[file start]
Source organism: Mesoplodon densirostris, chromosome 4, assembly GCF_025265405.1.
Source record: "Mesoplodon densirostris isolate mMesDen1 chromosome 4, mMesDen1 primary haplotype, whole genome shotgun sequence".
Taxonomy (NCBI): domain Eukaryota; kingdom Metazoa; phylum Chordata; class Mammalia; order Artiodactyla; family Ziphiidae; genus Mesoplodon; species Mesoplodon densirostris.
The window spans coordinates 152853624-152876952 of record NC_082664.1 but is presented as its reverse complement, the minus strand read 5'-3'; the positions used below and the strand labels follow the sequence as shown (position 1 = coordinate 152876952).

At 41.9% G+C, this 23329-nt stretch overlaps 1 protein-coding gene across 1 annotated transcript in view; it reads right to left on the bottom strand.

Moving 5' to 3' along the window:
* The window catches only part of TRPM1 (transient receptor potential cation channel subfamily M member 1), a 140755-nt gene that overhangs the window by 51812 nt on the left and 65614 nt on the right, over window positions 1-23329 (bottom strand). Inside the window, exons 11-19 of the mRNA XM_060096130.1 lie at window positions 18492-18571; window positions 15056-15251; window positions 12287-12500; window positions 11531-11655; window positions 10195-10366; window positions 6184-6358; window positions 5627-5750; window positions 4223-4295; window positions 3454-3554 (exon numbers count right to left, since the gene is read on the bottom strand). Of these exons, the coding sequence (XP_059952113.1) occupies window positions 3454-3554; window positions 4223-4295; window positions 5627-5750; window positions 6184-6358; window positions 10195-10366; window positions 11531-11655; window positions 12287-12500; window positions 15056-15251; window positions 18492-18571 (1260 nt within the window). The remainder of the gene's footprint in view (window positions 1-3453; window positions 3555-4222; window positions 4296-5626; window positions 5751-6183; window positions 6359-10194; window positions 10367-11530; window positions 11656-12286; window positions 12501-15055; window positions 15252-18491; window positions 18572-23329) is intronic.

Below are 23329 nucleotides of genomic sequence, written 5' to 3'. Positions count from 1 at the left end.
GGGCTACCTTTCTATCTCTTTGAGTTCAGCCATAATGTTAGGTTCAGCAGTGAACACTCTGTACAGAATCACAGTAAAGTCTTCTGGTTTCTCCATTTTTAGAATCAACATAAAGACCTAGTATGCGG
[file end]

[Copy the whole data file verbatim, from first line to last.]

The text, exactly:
Source organism: Mesoplodon densirostris, chromosome 4, assembly GCF_025265405.1.
Source record: "Mesoplodon densirostris isolate mMesDen1 chromosome 4, mMesDen1 primary haplotype, whole genome shotgun sequence".
Taxonomy (NCBI): domain Eukaryota; kingdom Metazoa; phylum Chordata; class Mammalia; order Artiodactyla; family Ziphiidae; genus Mesoplodon; species Mesoplodon densirostris.
The window spans coordinates 152853624-152876952 of record NC_082664.1 but is presented as its reverse complement, the minus strand read 5'-3'; the positions used below and the strand labels follow the sequence as shown (position 1 = coordinate 152876952).

At 41.9% G+C, this 23329-nt stretch overlaps 1 protein-coding gene across 1 annotated transcript in view; it reads right to left on the bottom strand.

Moving 5' to 3' along the window:
* The window catches only part of TRPM1 (transient receptor potential cation channel subfamily M member 1), a 140755-nt gene that overhangs the window by 51812 nt on the left and 65614 nt on the right, over window positions 1-23329 (bottom strand). Inside the window, exons 11-19 of the mRNA XM_060096130.1 lie at window positions 18492-18571; window positions 15056-15251; window positions 12287-12500; window positions 11531-11655; window positions 10195-10366; window positions 6184-6358; window positions 5627-5750; window positions 4223-4295; window positions 3454-3554 (exon numbers count right to left, since the gene is read on the bottom strand). Of these exons, the coding sequence (XP_059952113.1) occupies window positions 3454-3554; window positions 4223-4295; window positions 5627-5750; window positions 6184-6358; window positions 10195-10366; window positions 11531-11655; window positions 12287-12500; window positions 15056-15251; window positions 18492-18571 (1260 nt within the window). The remainder of the gene's footprint in view (window positions 1-3453; window positions 3555-4222; window positions 4296-5626; window positions 5751-6183; window positions 6359-10194; window positions 10367-11530; window positions 11656-12286; window positions 12501-15055; window positions 15252-18491; window positions 18572-23329) is intronic.

Below are 23329 nucleotides of genomic sequence, written 5' to 3'. Positions count from 1 at the left end.
GGGCTACCTTTCTATCTCTTTGAGTTCAGCCATAATGTTAGGTTCAGCAGTGAACACTCTGTACAGAATCACAGTAAAGTCTTCTGGTTTCTCCATTTTTAGAATCAACATAAAGACCTAGTATGCGG